|We Dream with Heads of Fire in this House of Cards |
Queen Mother of Portentous Victory, please
accept my neck upon this cobalt platter.
Where the bees first dart their dry mouths
around me, produce cracked abdomens
begging, I display for them, my wounds
unwrapped. Mud-wasp and warbler sung,
I knew something of gravity, journeying
with my one oar, tethered to a smallness of land.
Non-bird, but with the pondered strangeness
of bird, replete with air and artifice.
Here, where we baptize our young
in molten glass, the elders recount
when once I cut my hand, an armada
of paper boats rushing forth.
Irreproachable, invisible haircut,
these myths succumb to nothing.
If you're born with a name like Russell Dillon, you can grow up to be either an outlaw or a poet. Or, in the case of this particular Russell Dillon, both. Secret Damage is slippery testimony given under duress, a mysterious Midwestern ship's log, a peek under the hood of 'the stalled engines of cricketry.' These are ambitious poems, as sweepingly Romantic as they are pointillisticly punk. This chapbook will become your instant companion, one youíll love even as you suspect it of espionage.
—Dobby Gibson, author of Polar and Skirmish
Surrealism is one of the dominant modes in contemporary poetry, and Russell Dillon's poems are a fresh take on the possibilities of surrealism. His poems can be funny and creepy all at once, like Simic and Dean Young, but he has a remarkable ability to merge the surreal and the quotidian, as when Nixon said he was not a crook or Bush said 'Mission Accomplished.' Secret Damage is a fine athletic read, and Dillon is probably the best 'new poet' you've read this year.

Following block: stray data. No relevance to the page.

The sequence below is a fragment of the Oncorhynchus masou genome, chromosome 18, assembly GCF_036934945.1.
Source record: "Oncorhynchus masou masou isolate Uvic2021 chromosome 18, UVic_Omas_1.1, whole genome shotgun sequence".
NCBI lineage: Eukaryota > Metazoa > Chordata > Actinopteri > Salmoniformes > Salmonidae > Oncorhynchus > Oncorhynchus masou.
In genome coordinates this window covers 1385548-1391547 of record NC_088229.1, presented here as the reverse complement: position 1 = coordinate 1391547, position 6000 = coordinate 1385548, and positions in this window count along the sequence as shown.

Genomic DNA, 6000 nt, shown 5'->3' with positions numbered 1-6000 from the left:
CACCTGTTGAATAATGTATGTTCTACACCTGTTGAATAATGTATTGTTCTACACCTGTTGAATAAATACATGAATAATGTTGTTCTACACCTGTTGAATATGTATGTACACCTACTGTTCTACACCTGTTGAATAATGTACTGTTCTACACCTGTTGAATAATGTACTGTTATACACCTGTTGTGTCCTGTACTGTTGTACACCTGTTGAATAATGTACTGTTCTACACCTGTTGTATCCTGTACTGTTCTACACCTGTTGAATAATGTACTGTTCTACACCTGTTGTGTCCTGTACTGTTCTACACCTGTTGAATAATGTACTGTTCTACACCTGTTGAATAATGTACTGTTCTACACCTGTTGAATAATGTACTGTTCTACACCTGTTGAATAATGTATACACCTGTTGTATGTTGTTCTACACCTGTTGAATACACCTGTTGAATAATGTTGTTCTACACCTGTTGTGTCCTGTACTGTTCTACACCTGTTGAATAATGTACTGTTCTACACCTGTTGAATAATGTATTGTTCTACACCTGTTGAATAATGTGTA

—Ed Ochester, Editor of the Pitt Poetry Series
and author of Unreconstructed: Poems Selected & New
ABOUT THE AUTHOR
Russell Dillon was born in New York during the mid '70s and hasn't been able to get over it. However, in an effort to put the past behind him, heís attended a number of schools in various places, learned things at each one of them, and received degrees from Emerson College and the Bennington Writing Seminars. His work has appeared or is forthcoming in Alligator Juniper, Big Bell, Forklift, Ohio, and Tight, among others. He currently lives in San Francisco, where he does almost everything life asks of him.